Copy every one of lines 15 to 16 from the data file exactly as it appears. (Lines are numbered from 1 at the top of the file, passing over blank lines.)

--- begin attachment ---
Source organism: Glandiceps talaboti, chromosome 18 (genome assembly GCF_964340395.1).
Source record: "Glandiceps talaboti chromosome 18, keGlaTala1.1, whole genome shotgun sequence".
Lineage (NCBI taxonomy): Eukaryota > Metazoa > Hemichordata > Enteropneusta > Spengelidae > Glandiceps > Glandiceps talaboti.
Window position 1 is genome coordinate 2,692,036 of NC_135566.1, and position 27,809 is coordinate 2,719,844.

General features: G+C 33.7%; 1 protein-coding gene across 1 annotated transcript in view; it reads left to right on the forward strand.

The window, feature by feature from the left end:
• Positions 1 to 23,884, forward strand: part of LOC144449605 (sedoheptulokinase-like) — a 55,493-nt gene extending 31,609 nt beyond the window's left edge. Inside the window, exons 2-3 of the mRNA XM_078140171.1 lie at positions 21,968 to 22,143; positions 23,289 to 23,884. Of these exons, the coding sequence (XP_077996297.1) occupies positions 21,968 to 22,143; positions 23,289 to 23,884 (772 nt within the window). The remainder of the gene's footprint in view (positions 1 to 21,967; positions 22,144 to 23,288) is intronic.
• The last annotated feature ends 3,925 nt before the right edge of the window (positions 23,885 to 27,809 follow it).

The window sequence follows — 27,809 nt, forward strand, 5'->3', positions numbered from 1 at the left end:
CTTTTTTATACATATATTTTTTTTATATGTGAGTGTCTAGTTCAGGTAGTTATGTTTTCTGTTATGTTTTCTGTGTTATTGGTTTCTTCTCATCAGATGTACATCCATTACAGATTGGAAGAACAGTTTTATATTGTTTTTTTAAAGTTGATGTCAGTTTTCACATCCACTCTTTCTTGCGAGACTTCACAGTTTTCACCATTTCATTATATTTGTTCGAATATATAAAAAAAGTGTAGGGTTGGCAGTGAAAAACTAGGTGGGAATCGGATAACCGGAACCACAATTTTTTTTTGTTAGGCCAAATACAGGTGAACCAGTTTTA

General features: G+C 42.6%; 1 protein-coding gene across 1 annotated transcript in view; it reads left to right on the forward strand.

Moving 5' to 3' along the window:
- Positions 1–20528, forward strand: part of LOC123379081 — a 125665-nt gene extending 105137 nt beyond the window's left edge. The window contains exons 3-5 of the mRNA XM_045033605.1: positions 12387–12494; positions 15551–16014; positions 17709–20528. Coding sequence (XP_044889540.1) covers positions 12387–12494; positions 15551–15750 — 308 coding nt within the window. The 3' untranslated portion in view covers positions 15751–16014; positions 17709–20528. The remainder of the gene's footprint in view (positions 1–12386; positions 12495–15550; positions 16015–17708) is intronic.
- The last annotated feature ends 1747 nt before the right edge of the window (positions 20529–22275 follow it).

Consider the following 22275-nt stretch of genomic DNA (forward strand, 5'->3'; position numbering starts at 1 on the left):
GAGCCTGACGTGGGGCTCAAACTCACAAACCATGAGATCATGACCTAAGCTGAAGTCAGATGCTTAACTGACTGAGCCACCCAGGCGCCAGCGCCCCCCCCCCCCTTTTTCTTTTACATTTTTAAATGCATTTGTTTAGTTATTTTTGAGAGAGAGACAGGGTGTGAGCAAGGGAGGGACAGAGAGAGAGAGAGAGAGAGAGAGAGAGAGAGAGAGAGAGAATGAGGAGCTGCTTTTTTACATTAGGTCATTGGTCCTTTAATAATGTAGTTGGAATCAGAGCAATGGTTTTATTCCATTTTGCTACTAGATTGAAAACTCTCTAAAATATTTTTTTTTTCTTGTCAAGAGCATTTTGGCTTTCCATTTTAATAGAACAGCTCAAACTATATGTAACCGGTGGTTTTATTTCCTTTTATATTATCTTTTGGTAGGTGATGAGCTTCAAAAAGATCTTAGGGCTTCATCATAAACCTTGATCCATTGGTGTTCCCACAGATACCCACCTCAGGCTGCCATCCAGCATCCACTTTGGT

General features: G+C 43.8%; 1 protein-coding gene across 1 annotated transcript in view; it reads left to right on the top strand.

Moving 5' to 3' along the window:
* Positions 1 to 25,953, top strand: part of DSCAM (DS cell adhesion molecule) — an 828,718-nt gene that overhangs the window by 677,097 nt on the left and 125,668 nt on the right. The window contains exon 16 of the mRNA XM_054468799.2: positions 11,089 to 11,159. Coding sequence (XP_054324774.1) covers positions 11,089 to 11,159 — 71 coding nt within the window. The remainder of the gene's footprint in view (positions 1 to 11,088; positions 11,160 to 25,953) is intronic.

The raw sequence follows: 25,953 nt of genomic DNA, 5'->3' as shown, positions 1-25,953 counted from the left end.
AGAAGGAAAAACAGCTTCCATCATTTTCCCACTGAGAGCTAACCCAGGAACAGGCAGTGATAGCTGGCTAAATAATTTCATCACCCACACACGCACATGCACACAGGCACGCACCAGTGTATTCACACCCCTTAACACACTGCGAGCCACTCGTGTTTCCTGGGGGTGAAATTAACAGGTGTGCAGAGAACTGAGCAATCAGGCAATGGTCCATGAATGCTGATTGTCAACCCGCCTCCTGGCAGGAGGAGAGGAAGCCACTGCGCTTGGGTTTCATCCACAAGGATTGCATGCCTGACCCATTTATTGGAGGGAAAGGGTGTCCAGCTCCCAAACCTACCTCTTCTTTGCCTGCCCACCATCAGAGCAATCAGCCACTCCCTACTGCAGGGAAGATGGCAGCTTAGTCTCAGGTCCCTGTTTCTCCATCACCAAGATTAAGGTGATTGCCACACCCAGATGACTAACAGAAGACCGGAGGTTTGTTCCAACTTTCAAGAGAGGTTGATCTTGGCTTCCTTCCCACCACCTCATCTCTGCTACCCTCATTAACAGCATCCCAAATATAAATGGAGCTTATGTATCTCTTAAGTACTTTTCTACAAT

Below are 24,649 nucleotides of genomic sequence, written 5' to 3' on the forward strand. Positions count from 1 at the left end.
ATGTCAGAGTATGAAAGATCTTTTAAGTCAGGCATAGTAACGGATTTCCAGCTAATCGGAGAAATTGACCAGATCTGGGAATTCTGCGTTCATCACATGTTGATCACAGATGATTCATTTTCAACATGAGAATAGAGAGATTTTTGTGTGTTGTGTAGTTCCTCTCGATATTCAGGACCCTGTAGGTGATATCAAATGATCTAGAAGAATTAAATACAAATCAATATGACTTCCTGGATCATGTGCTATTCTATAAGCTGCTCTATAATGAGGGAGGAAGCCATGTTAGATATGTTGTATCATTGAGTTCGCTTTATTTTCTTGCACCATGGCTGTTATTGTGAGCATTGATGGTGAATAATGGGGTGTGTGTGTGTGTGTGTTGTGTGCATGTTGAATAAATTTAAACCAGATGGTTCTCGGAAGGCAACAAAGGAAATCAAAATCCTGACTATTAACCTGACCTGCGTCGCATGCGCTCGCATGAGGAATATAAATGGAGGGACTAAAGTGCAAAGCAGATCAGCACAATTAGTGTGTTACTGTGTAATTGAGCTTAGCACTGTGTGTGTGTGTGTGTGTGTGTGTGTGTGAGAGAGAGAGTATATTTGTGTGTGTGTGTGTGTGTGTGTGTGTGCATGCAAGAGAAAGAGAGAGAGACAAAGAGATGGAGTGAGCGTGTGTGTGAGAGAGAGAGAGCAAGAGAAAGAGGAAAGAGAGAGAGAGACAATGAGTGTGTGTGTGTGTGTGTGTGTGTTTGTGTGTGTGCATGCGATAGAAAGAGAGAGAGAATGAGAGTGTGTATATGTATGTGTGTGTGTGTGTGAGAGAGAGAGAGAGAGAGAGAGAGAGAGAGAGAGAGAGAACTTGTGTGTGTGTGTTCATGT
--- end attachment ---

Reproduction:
Consider the following 22275-nt stretch of genomic DNA (forward strand, 5'->3'; position numbering starts at 1 on the left):
GAGCCTGACGTGGGGCTCAAACTCACAAACCATGAGATCATGACCTAAGCTGAAGTCAGATGCTTAACTGACTGAGCCACCCAGGCGCCAGCGCCCCCCCCCCCCTTTTTCTTTTACATTTTTAAATGCATTTGTTTAGTTATTTTTGAGAGAGAGACAGGGTGTGAGCAAGGGAGGGACAGAGAGAGAGAGAGAGAGAGAGAGAGAGAGAGAGAGAGAGAATGAGGAGCTGCTTTTTTACATTAGGTCATTGGTCCTTTAATAATGTAGTTGGAATCAGAGCAATGGTTTTATTCCATTTTGCTACTAGATTGAAAACTCTCTAAAATATTTTTTTTTTCTTGTCAAGAGCATTTTGGCTTTCCATTTTAATAGAACAGCTCAAACTATATGTAACCGGTGGTTTTATTTCCTTTTATATTATCTTTTGGTAGGTGATGAGCTTCAAAAAGATCTTAGGGCTTCATCATAAACCTTGATCCATTGGTGTTCCCACAGATACCCACCTCAGGCTGCCATCCAGCATCCACTTTGGT